…he has revealed how scorpion venom targets the “wasabi” receptor TRPA1
September 5, 2019 1:23 PM   Subscribe

What Chili Peppers Can Teach Us about Pain: U.C. San Francisco researcher and Breakthrough Prize–winner David Julius talks about capsaicin, opioids and snake vision (Scientific American)

David Julius knows pain. The professor of physiology at the University of California, San Francisco, School of Medicine has devoted his career to studying how the nervous system senses it and how chemicals such as capsaicin—the compound that gives chili peppers their heat—activates pain receptors. Julius was awarded a $3-million Breakthrough Prize in life sciences on Thursday for “discovering molecules, cells, and mechanisms underlying pain sensation.”

Julius and his colleagues revealed how cell-membrane proteins called transient receptor potential (TRP) channels are involved in the perception of pain and heat or cold, as well as their role in inflammation and pain hypersensitivity. Much of his work has focused on the mechanism by which capsaicin exerts its potent effect on the human nervous system. His team identified the receptor responsive to capsaicin, TRPV1, and showed that it is also activated by heat and inflammatory chemicals. More recently, he has revealed how scorpion venom targets the “wasabi” receptor TRPA1. Drug developers are now investigating whether these receptors and others could be targeted to create nonopioid painkillers.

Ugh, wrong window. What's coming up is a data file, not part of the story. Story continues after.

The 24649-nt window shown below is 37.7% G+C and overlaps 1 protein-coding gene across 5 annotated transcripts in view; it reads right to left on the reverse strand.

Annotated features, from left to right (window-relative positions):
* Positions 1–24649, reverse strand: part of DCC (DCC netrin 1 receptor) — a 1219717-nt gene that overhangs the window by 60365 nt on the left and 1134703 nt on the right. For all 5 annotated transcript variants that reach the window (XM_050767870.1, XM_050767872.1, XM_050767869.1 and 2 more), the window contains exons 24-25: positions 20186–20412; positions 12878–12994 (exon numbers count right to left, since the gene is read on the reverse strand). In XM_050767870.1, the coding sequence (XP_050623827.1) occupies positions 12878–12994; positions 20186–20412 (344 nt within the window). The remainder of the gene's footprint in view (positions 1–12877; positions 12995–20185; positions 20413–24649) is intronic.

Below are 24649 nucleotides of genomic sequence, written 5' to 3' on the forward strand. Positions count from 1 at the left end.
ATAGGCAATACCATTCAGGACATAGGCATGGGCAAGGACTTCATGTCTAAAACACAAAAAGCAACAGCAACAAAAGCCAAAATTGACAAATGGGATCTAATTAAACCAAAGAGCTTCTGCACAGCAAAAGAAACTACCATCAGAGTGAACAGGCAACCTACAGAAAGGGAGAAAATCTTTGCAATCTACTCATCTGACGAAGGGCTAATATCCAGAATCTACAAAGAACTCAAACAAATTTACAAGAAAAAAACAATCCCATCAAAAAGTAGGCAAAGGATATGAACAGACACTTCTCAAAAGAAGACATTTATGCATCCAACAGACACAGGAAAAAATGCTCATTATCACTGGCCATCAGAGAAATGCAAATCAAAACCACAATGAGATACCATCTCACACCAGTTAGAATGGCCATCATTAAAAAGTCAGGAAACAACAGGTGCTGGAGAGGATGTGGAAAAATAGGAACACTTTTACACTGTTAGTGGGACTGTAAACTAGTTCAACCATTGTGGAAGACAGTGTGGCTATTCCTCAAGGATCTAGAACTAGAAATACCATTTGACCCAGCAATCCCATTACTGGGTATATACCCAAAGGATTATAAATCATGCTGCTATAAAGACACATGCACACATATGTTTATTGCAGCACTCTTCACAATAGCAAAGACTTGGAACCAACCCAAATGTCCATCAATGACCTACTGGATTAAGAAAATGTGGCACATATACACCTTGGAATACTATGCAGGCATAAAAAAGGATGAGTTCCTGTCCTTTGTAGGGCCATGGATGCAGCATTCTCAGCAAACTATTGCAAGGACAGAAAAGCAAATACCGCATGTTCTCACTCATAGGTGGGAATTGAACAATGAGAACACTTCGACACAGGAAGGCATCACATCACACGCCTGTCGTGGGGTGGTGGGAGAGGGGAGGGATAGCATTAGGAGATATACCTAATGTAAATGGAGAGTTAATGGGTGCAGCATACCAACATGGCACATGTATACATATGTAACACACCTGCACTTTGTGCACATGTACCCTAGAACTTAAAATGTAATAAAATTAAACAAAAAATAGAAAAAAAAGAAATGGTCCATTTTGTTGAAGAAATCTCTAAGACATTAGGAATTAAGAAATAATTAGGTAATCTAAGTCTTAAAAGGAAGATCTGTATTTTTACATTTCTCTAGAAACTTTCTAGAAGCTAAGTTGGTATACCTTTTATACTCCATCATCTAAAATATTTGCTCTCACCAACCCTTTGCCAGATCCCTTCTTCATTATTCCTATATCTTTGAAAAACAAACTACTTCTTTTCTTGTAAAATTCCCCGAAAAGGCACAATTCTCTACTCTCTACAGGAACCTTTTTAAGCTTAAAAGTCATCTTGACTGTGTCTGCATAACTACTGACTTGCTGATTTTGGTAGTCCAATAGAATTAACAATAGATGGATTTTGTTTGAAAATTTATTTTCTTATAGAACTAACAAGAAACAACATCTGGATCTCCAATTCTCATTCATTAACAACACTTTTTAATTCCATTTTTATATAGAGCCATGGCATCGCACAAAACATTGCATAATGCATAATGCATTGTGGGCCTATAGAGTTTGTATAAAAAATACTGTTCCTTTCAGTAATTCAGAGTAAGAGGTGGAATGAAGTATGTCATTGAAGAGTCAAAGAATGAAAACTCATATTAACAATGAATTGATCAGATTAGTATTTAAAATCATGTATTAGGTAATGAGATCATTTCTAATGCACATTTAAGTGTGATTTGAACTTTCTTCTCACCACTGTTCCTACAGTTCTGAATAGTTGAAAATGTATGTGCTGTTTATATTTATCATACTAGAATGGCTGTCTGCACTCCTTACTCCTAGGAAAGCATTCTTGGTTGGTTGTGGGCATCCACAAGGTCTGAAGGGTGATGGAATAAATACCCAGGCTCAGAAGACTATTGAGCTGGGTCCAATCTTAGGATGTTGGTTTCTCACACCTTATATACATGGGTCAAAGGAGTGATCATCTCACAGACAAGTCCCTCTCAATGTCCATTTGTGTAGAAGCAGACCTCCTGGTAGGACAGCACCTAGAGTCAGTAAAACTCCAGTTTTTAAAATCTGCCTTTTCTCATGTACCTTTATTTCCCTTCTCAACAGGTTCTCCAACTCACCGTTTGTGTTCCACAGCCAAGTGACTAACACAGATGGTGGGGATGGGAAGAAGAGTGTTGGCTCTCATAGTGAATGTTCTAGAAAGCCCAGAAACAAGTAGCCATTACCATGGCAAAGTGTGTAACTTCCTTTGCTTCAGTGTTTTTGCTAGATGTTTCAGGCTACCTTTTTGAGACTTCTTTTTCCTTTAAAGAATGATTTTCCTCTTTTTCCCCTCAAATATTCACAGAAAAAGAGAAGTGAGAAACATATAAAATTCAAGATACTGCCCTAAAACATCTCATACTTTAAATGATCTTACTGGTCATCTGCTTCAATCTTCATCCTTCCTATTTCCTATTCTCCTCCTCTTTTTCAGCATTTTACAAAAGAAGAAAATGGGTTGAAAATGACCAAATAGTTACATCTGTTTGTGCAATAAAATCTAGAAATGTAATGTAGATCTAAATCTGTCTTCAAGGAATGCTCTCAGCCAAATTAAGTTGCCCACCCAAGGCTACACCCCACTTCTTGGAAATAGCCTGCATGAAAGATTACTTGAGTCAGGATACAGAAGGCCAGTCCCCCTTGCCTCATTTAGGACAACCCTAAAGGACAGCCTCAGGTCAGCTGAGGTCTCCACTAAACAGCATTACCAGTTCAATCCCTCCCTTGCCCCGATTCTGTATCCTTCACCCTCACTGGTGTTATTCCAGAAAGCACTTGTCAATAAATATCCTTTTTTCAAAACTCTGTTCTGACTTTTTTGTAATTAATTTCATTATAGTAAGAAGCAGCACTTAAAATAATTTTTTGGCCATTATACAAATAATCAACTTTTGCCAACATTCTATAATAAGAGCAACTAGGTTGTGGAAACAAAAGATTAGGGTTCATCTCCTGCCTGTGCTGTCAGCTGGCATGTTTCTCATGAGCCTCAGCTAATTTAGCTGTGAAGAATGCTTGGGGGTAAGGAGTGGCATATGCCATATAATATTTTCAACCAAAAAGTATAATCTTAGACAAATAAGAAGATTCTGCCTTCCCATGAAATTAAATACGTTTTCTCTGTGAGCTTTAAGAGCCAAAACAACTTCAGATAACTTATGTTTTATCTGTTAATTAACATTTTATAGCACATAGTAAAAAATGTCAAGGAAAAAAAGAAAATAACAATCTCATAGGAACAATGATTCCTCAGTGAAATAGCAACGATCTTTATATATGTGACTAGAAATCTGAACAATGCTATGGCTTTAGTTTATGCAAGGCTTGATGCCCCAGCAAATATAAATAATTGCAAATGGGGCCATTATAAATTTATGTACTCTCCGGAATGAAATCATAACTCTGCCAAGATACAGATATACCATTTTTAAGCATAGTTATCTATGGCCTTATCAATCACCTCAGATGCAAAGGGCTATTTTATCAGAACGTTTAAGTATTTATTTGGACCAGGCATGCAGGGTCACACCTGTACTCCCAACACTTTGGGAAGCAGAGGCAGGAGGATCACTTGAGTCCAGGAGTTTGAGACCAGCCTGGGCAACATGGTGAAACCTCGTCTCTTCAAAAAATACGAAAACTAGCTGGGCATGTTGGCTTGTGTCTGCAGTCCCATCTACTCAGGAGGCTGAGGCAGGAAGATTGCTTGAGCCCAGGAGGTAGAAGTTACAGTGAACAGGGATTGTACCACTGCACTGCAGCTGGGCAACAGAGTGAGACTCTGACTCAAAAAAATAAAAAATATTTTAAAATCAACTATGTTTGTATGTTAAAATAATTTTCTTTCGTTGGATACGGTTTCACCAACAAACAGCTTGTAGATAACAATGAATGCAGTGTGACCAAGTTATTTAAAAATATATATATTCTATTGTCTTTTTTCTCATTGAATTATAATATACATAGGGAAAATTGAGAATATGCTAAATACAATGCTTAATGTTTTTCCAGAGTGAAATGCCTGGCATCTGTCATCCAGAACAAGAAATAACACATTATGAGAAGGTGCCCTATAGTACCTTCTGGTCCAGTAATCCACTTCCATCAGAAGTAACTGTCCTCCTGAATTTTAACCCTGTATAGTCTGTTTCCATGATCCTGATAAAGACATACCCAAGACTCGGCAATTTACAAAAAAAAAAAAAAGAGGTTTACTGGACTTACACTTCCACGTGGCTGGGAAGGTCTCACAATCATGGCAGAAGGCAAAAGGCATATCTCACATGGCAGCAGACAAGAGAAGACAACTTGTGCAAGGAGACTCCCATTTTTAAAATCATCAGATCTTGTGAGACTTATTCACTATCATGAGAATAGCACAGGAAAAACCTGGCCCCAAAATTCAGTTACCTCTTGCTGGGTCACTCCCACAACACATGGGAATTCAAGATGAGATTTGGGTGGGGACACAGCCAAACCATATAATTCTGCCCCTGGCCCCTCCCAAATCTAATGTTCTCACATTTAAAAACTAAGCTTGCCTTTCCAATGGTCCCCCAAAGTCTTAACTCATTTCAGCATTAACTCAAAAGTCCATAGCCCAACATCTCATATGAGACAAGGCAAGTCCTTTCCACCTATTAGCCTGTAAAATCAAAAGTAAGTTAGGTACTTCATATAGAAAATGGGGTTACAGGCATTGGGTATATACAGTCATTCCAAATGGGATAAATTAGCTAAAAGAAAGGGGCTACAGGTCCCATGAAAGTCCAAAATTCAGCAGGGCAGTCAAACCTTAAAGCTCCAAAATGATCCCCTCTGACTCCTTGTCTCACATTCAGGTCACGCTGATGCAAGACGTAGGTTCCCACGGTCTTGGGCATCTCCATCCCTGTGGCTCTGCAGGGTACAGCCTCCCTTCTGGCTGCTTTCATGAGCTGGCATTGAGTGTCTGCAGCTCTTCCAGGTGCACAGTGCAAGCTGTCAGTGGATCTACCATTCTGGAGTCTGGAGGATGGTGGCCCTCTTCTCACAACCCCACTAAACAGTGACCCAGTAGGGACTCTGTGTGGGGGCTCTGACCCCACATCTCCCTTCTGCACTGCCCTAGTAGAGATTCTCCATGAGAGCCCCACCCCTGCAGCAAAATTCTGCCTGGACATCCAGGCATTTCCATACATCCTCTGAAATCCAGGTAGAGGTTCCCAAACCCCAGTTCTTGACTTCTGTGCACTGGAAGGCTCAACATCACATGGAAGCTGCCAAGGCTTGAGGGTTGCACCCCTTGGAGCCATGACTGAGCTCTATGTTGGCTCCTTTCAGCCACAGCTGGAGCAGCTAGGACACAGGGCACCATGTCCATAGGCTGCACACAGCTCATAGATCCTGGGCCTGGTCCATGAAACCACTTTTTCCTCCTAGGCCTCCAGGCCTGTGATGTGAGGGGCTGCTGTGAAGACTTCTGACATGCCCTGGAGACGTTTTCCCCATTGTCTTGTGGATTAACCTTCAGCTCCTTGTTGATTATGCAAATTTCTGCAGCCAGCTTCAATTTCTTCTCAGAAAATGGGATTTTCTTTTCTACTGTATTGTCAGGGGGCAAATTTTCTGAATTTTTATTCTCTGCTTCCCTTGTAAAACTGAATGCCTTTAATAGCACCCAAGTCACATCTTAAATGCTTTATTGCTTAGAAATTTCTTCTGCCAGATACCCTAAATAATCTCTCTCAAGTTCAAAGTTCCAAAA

posted by not_the_water (2 comments total) 24 users marked this as a favorite
It's fascinating that the same receptor pathway our body uses for heat, like fire is hot, is the one used for capsaicin. That explains the sweat pouring off my body when I'm eating a really hot bowl of green chile stew. It's not the illusion of heat -- it's actual heat.

Also why drinking hot drinks on a hot day will cool you down -- it raises your temperature and you sweat more. Helps if you have a fan or a breeze.

And wasabi has its own version of heat, with its own receptor, and apparently scorpions are involved. That wasn't explained very well, why that was important or how it's different.

This was great to read. Thanks so much for posting!
posted by hippybear at 7:51 PM on September 5, 2019 [2 favorites]

I've occasionally wondered if chile pain is the same as heat pain without really thinking deeply what it means for pain to be the same. They trigger the same receptor, so it feels the same. I would argue chile pain is something of a tactile illusion in the sense that you are perceiving heat damage where no damage actually occurs.
posted by Mister Cheese at 10:35 PM on September 6, 2019

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